STEPHEN VAN ECK
Have you ever seen “The 700 Club”? Don’t. Your time and your brain cells are too valuable to waste. I’ve been monitoring the show, however, and I can satisfy any curiosity you many have about it.
They start off with a news segment featuring items of interest to right-wingers. The reportage is stopped frequently to allow Marion “Pat” Robertson to weigh in with his fatuous opinions.
Then they generally run a lot of self-serving features designed to separate you from your money. These stories all have the identical outline: They’re about some independent contractor or business proprietor. (Nobody ever seems to work FOR someone. They’re too ornery to take orders from someone else.) Anyway, their business is not doing well. Then, despite their financial struggles, they try tithing to the Christian Broadcasting Network. And like magic, their business starts to do gangbusters! (How much do you want to bet that in the cases where this actually happens, CBN puts out the word to its members in the area to patronize the local business?) Pat chimes in to quote the Scriptures where it says God will pay you back big time if you give His Servants money. They really make God seem like a Cosmic Slot Machine that always pays off. But it’s really not giving any more—it’s investing. There’s always an expectation of return.
Touting of tithing is usually followed by a feature on someone whose life was a mess until they gave their life to Jeezuz. This is concluded by issuing an Altar Call (Come to Jeezuz) urging the viewer to do likewise. (Really, are there many watching who aren’t already Christian?) Their improvised pitch, in an assumed gentle tone that’s offputting, goes on and on, and is truly mindnumbing.
A second little newsbreak, perhaps another tithing story, or maybe a guest who’s pushing a pious or tendentious book, or a Christian musician performing a lame-o number. Occasionally there’s a report on Operation Blessing, a division of CBN that takes advantage of natural disasters to elicit “faith commitments” from the people it helps (going so far as to turn Catholics into Protestants.) The Red Cross has no agenda, no ulterior motive. They help people for the sake of helping people. Not so Operation Blessing.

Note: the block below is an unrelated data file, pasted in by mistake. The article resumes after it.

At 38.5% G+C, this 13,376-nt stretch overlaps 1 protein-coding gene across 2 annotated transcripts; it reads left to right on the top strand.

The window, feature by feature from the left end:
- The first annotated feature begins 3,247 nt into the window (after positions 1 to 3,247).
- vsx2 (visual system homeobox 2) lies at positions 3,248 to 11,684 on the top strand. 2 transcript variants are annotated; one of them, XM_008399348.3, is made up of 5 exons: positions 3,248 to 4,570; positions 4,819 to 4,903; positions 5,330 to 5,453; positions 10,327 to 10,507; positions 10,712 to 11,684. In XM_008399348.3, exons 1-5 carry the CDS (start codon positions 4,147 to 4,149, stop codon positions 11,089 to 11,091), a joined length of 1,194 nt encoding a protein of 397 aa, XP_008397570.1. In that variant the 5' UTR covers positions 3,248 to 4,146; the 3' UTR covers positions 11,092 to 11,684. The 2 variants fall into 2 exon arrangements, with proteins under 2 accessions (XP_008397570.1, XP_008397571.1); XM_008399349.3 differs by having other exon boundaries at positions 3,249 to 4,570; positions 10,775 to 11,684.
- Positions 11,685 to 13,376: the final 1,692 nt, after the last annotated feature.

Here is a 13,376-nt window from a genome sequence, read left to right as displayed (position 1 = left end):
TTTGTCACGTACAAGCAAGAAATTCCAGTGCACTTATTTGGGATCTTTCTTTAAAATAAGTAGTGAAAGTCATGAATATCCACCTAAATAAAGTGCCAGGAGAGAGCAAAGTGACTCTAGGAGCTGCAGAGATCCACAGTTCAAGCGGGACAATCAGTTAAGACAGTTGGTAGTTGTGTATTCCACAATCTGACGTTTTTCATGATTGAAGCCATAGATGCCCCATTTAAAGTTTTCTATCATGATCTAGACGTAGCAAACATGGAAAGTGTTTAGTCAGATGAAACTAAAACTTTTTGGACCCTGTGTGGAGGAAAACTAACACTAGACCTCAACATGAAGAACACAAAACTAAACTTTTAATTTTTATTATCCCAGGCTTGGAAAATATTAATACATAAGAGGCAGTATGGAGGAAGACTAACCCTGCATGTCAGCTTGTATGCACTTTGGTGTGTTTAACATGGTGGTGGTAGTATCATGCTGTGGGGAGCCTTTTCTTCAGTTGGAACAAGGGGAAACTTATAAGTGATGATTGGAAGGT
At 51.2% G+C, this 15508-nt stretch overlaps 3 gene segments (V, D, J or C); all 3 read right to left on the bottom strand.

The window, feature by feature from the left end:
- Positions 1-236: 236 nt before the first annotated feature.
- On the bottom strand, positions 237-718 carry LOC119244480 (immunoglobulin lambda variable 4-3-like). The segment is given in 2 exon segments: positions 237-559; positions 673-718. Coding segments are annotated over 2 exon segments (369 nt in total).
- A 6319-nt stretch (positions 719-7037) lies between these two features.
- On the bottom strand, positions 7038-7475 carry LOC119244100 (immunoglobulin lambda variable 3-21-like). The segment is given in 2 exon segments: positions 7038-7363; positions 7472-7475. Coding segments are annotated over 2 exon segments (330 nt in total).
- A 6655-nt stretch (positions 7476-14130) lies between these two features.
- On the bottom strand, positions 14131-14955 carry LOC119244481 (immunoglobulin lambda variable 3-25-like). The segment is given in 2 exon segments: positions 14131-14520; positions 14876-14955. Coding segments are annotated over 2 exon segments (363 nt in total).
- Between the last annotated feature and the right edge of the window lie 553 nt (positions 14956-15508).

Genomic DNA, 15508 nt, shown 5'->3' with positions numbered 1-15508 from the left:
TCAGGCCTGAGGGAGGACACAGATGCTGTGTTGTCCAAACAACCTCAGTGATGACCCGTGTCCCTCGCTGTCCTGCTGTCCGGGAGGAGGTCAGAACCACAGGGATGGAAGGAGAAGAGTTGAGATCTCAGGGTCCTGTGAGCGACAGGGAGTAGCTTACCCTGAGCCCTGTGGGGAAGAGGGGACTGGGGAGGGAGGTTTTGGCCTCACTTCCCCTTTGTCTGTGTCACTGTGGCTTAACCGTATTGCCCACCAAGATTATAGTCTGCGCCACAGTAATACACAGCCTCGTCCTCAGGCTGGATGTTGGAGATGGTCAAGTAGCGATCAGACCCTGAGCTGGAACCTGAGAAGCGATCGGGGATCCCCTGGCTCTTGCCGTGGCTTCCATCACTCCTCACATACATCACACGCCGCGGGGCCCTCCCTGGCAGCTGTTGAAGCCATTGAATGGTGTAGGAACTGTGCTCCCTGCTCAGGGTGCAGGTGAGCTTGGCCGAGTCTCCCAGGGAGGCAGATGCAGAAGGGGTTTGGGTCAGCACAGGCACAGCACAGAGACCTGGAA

Sometimes they answer viewer’s questions in a segment called “Bring it On”. (They don’t want ME to do that!) Some days they have a Healing segment in which “Pat” or his sidekick get a “Word of Knowledge” direct from God Himself, and they announce that someone out there is suffering from sciatica or sinusitis or psittacosis or whatever, and God is now healing it! Claim it (the Word of Knowledge)! This segment reminds me of Romper Room, when the lady, at the end of the show, would look through her magic empty handmirror frame and say she sees Bobby, and Joey, and Janey, and Suzie … You could just imagine some dense little twerp thinking, “Hey! She sees ME! Wow!”
But it’s less innocuous then “Romper Room”. Those who aren’t healed (in other words, those not lucky enough for spontaneous remission) are left with no other conclusion that they lack sufficient faith—a convenient excuse for when God fails. When I was in college many years ago, I’d sometimes pass a TV room in the morning when The 700 Club was on. There was a paltry handful of students watching who had spent their lives on crutches. They are still on crutches today. I actually felt sorry for the credulous for putting false hope in flimflam.
That’s The 700 Club. Are you missing anything? No. And I won’t miss it, either—I’ve had enough. I’ll let other people report on “Pat” when he says something inflammatory, bigoted, or erroneous, which is often. He and the show are all too predictable, especially politically. Maybe one of these days, Christians will finally realize what a nut ol’ “Pat” is. They’re sure slow learners, aren’t they?